A total of 780 potentially relevant studies were selected from the PubMed, Web of Science, Cochrane Library, EMBASE, CNKI, and Chinese Wanfang databases. Duplicated studies, non-HCC studies and nonoriginal articles, comprising 717 articles, were excluded (Figure 1). The remaining 63 articles were further evaluated by reading the abstracts, of which 28 articles were excluded as they were non-p-STAT3-related human studies or did not analyze tumor tissues. The remaining 35 studies were assessed by reading the full text. Of them, 27 studies were excluded because of lack of clinicopathological data. Ultimately, eight13–16,19–22 eligible studies involving 752 patients with HCC were included in this meta-analysis. The studies were published between 2007 and 2014, and the sample size ranged from 68 to 138 patients. Six studies were from mainland China, one study was from Japan, and one study was from Taiwan. Five of these studies were published in English, and the others were published in Chinese (Table 1). All eight studies were high quality.
Figure 1 Flow diagram depicting the study selection.
Association between p-STAT3 in HCC and clinicopathological features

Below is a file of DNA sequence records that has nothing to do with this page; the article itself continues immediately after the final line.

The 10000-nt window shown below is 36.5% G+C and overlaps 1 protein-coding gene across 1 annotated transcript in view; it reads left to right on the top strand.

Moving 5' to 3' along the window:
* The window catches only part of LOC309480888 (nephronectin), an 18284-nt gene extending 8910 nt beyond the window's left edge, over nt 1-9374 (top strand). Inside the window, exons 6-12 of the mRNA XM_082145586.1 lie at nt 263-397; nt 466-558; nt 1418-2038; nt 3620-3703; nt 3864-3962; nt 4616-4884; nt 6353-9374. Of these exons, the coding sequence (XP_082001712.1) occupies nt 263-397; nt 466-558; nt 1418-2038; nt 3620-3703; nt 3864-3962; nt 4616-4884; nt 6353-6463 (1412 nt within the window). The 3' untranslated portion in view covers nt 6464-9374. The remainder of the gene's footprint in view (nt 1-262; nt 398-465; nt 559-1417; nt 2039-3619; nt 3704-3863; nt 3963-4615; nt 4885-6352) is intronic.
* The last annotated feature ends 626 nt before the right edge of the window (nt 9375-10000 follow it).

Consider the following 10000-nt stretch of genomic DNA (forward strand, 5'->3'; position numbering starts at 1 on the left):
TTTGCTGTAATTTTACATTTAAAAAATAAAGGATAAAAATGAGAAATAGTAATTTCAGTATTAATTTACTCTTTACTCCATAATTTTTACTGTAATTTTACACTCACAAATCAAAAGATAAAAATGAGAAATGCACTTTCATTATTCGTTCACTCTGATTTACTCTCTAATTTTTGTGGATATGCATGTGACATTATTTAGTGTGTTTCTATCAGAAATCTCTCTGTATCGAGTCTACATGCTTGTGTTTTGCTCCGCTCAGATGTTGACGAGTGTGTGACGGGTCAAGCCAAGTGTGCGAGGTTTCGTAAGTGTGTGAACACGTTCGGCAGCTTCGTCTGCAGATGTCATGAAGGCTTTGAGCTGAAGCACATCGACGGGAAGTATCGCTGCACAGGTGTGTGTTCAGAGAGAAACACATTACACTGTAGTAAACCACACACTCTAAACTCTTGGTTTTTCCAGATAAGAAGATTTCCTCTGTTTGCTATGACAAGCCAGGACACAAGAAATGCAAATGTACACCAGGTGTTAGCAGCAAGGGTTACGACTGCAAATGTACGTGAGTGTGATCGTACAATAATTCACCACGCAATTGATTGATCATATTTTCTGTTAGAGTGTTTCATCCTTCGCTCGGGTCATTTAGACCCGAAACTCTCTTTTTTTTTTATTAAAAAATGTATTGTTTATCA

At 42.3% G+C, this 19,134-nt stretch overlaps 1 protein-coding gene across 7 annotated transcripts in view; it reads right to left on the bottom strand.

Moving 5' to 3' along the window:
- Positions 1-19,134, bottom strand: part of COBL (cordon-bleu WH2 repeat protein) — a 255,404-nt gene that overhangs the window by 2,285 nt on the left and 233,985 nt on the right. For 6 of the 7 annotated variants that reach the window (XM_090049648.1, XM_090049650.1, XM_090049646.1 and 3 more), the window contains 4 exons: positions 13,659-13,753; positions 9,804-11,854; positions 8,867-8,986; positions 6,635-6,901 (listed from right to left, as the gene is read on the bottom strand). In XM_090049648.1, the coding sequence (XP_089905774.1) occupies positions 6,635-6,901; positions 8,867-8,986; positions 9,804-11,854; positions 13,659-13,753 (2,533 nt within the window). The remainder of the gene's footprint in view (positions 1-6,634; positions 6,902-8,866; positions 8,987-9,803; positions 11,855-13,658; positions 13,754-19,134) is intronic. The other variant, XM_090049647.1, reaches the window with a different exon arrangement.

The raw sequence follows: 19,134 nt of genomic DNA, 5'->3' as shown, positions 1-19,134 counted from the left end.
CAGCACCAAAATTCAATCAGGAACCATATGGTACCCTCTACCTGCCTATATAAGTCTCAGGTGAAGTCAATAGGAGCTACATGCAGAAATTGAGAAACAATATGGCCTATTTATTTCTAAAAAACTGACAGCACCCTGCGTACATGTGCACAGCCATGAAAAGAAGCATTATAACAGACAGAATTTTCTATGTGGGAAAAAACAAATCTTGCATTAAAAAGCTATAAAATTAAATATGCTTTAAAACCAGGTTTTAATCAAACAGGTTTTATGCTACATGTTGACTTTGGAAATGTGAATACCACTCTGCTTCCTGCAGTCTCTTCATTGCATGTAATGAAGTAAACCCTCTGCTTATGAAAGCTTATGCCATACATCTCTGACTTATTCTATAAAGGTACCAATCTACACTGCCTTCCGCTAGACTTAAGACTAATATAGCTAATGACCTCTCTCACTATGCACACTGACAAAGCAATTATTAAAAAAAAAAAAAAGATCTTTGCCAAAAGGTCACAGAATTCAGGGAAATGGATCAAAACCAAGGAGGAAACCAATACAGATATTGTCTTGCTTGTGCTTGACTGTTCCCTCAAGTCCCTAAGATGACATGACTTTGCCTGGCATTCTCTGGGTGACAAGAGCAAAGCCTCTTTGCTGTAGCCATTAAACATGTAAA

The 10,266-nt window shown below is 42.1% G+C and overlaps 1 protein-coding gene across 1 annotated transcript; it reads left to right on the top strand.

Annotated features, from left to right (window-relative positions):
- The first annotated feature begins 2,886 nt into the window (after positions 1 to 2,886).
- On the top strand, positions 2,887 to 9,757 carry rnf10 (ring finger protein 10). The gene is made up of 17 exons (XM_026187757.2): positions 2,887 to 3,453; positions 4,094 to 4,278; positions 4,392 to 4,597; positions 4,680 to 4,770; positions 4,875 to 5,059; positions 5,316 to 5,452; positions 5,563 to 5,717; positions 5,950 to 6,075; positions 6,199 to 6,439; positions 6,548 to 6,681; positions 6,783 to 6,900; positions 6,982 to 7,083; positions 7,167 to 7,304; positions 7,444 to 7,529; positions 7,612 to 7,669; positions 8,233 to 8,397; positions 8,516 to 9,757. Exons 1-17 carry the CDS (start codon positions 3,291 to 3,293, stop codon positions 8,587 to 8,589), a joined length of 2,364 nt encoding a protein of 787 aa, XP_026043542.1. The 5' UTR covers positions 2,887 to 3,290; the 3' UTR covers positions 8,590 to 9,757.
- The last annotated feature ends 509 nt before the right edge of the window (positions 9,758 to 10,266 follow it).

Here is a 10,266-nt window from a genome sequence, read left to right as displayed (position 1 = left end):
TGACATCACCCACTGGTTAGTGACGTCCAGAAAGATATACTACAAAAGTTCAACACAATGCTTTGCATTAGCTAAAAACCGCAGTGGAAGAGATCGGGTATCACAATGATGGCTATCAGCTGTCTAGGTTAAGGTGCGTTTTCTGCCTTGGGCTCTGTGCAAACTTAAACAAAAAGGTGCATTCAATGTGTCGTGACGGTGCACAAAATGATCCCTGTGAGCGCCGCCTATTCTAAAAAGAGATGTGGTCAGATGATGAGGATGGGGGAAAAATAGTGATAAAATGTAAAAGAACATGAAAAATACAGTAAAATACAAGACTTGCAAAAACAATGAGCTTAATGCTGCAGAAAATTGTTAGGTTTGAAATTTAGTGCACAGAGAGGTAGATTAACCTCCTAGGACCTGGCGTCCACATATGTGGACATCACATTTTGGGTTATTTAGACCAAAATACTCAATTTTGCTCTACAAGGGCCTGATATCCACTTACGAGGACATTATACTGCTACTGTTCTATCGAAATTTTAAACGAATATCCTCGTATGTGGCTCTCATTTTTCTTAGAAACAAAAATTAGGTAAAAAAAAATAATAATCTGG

The association between p-STAT3 expression and clinicopathological features of patients with HCC was evaluated. As shown in Table 2 and Figure 2A–K, p-STAT3 was overexpressed in HCC tissue compared to adjacent nontumor tissue (OR =6.27, 95% CI =2.85, 13.79, P=0.000, I2=76.5%, random effect) and p-STAT3 expression was associated with age (OR =1.45, 95% CI =1.01, 1.49, P=0.044, I2=0, fixed effect), liver cirrhosis (OR =1.56, 95% CI =1.01, 2.43, P=0.046, I2=0, fixed effect), tumor size (OR =0.56, 95% CI =0.40, 0.78, P=0.001, I2=45.2%, fixed effect), vascular invasion (OR =3.43, 95% CI =2.13, 5.52, P=0.000, I2=34.2%, fixed effect), and TNM stage (OR =0.36, 95% CI =0.19, 0.70, P=0.042, I2=66.1%, random effect). However, p-STAT3 expression was not significantly related to gender (OR =0.91, 95% CI =0.63, 1.31, P=0.618, I2=0, fixed effect), HBsAg (OR =1.11, 95% CI =0.75, 1.65, P=0.597, I2=0, fixed effect), AFP (OR =1.40, 95% CI =0.92, 2.14, P=0.121, I2=0, fixed effect), number of tumors (OR =0.64, 95% CI =0.35, 1.18, P=0.155, I2=0, fixed effect), and tumor differentiation (OR =1.81, 95% CI =0.79, 4.15, P=0.161, I2=69.3%, random effect). The results of the subgroups analysis based on p-STAT3 expression, tumor differentiation, and TNM stage by sample size and NOS score are presented in Table 3. p-STAT3 was overexpressed in studies with a small sample size (n≤100, OR =7.70, 95% CI =2.82, 21.00, P=0.003, I2=78.1%, random effect) or those ranked with a low NOS score (NOS ≤7, OR =5.46, 95% CI =2.64, 11.31, P=0.000, I2=65.7%, random effect). However, p-STAT3 expression was not obviously significant in studies with large sample size (n>100, OR =5.78, 95% CI =0.56, 59.51, P=0.140, I2=65.2%, random effect) or studies ranked as high quality (NOS >7, OR =20.14, 95% CI =0.26, 595.43, P<0.001, I2=87.4%, random effect). Heterogeneity was evident in each subgroup. Also, p-STAT3 expression was related to tumor differentiation in a subgroup of studies with a large sample size (n>100, OR =1.78, 95% CI =1.15, 3.69, P=0.015, I2=0, random effect). However, p-STAT3 expression was not related to differentiation in other subgroups and heterogeneity was evident in the subgroups of studies with a small sample size and low NOS score subgroup (n≤100, I2=85% and NOS ≤7, I2=82.8%, respectively). Additionally, heterogeneity was significant for each TNM stage group. The sources of the heterogeneities could not be identified because of the limitations of sample size and NOS score. Despite this, p-STAT3 expression was related to poor clinicopathological features. It is conceivable that p-STAT3 plays an oncogenic role in HCC.